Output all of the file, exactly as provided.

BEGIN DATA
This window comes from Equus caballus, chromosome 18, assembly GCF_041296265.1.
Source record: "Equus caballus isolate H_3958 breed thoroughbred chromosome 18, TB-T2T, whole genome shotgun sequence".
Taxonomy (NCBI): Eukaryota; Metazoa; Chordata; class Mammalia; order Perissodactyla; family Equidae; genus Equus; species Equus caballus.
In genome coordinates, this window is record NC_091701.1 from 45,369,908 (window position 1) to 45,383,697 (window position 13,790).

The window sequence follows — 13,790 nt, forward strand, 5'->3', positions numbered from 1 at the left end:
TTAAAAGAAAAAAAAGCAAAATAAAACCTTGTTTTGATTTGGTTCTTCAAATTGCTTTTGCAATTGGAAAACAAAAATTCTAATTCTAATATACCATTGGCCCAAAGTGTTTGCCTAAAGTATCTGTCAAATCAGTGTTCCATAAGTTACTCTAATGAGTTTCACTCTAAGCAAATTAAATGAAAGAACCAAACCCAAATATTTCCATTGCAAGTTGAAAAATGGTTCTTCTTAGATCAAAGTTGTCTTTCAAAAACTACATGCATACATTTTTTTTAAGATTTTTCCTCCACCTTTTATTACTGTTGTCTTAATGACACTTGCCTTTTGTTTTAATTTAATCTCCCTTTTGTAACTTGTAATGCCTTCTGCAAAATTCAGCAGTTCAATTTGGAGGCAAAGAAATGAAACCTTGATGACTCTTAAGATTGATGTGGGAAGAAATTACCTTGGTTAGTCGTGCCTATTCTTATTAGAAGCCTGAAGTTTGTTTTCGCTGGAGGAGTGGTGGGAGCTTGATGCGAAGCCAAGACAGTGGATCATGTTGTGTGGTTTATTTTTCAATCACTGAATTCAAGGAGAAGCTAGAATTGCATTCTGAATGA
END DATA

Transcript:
This window comes from Equus caballus, chromosome 18, assembly GCF_041296265.1.
Source record: "Equus caballus isolate H_3958 breed thoroughbred chromosome 18, TB-T2T, whole genome shotgun sequence".
Taxonomy (NCBI): Eukaryota; Metazoa; Chordata; class Mammalia; order Perissodactyla; family Equidae; genus Equus; species Equus caballus.
In genome coordinates, this window is record NC_091701.1 from 45,369,908 (window position 1) to 45,383,697 (window position 13,790).

The window sequence follows — 13,790 nt, forward strand, 5'->3', positions numbered from 1 at the left end:
TTAAAAGAAAAAAAAGCAAAATAAAACCTTGTTTTGATTTGGTTCTTCAAATTGCTTTTGCAATTGGAAAACAAAAATTCTAATTCTAATATACCATTGGCCCAAAGTGTTTGCCTAAAGTATCTGTCAAATCAGTGTTCCATAAGTTACTCTAATGAGTTTCACTCTAAGCAAATTAAATGAAAGAACCAAACCCAAATATTTCCATTGCAAGTTGAAAAATGGTTCTTCTTAGATCAAAGTTGTCTTTCAAAAACTACATGCATACATTTTTTTTAAGATTTTTCCTCCACCTTTTATTACTGTTGTCTTAATGACACTTGCCTTTTGTTTTAATTTAATCTCCCTTTTGTAACTTGTAATGCCTTCTGCAAAATTCAGCAGTTCAATTTGGAGGCAAAGAAATGAAACCTTGATGACTCTTAAGATTGATGTGGGAAGAAATTACCTTGGTTAGTCGTGCCTATTCTTATTAGAAGCCTGAAGTTTGTTTTCGCTGGAGGAGTGGTGGGAGCTTGATGCGAAGCCAAGACAGTGGATCATGTTGTGTGGTTTATTTTTCAATCACTGAATTCAAGGAGAAGCTAGAATTGCATTCTGAATGA